Getting into the bike shop business is very well captured in this article which I really liked!

    The BSNY comment was awesome. Thanks!

  13. Sprocket :

    Supergo was bought out by Performance, sure. A big question in the minds of some is why Performance ditched the name Supergo and stuck with Performance. Wouldn't the former have attracted more business?

  14. As I recall, Supergo began as a chain of shops on the West Coast and expanded into mail order. I have a feeling that Performance wanted to build a national brand and since Supergo's product line was priced similarly to Performance, unlike Nashbar, they dropped the smaller brand rather than run two catalogues. I see that Performance has a lot of stores in CA as well now. Another explanation is from Dan Empfield at, who wrote in 2002:

    Finally, there is the Supergo deal itself. Years ago Performance weaned itself off selling parts inexpensively, and with its acquisition of Bike Nashbar two years ago it probably owned over half of the bicycle mail order market. But then that pesky Supergo got itself onto the radar and was taking bigger and bigger chunks out of Performance/Nashbar's market share. This was double-trouble for the large conglomerate, as it not only meant lost market share, but an embarrassing admittal that Supergo could outbuy and undersell its larger competitor while offering similar customer service. The antidote was to buy Supergo, and while Performance says it won't make changes, I'll wager than the days of huge savings on Look pedals and Shimano derailleurs are numbered.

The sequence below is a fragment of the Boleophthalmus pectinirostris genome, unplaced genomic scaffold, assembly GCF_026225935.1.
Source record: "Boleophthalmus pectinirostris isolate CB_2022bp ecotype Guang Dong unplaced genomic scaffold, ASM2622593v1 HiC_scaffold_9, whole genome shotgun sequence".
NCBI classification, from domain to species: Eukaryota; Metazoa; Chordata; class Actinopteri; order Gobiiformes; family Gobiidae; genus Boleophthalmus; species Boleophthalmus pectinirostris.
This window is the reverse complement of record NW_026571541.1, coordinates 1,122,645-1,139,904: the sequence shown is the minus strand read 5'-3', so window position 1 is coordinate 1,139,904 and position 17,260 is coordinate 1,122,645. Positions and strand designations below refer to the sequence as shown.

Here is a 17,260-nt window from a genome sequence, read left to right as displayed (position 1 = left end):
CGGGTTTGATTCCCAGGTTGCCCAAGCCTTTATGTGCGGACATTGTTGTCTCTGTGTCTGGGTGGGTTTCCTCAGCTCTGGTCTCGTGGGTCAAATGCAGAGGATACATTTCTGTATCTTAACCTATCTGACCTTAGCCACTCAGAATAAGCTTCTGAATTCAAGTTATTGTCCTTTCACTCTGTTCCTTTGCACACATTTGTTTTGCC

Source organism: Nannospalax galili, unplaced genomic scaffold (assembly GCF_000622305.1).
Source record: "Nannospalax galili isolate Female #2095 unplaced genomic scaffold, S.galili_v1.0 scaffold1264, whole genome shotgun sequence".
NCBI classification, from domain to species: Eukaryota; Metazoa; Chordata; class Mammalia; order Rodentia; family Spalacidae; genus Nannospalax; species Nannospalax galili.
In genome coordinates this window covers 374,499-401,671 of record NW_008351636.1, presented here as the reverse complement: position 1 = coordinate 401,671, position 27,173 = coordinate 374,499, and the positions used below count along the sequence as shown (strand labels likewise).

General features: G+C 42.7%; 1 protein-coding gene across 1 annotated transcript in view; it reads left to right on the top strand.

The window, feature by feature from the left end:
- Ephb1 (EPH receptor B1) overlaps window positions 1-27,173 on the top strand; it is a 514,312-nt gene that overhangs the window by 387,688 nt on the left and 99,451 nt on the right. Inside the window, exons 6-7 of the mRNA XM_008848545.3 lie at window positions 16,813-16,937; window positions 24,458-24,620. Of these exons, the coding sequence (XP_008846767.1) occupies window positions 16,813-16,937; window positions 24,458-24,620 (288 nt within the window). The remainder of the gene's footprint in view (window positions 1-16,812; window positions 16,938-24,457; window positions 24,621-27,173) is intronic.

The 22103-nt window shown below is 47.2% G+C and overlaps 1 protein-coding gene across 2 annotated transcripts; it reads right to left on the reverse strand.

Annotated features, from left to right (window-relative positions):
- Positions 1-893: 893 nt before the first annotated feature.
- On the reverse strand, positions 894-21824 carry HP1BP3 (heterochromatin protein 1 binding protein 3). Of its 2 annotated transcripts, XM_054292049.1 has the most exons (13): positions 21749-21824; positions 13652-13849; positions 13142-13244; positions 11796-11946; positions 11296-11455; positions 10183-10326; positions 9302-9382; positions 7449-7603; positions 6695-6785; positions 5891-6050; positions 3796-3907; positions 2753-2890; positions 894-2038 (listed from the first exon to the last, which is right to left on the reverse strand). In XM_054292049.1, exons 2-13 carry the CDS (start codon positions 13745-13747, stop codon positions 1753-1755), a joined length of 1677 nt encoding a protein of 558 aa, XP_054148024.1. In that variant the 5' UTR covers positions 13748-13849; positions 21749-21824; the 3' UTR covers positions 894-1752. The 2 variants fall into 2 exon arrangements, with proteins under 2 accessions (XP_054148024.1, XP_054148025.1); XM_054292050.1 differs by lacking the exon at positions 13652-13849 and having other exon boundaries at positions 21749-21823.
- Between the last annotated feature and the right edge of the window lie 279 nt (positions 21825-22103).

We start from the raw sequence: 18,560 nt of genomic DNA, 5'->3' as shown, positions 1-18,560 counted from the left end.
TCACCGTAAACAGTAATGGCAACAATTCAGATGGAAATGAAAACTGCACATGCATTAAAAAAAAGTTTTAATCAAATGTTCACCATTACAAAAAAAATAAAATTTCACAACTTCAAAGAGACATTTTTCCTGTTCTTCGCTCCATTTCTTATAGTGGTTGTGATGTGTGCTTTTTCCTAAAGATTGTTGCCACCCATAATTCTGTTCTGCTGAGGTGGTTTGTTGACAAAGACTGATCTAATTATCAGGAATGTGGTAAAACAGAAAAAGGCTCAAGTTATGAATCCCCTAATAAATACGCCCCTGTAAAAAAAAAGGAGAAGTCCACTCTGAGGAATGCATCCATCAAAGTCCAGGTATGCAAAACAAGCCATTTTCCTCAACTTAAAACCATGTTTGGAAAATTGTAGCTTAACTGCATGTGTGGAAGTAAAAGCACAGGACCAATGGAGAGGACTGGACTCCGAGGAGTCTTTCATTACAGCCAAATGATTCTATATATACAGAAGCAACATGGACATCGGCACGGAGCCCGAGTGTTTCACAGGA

15. Sprocket :

    Wow, that was ruthless. Performance so reminds me of the Standard Oil Company in its early days.

  16. Anonymous10:04 AM

    did anyone get in on the $90 campy centaur square taper cranks at nashbar recently? or the $50 hubs and brakes? i did.

    what's to complain about?

  17. Bike shops don't make any money on bikes at all. At best they break even. It's all the other stuff, like lights, and tubes, and tires, and fenders and clothes and shoes that keeps the business going.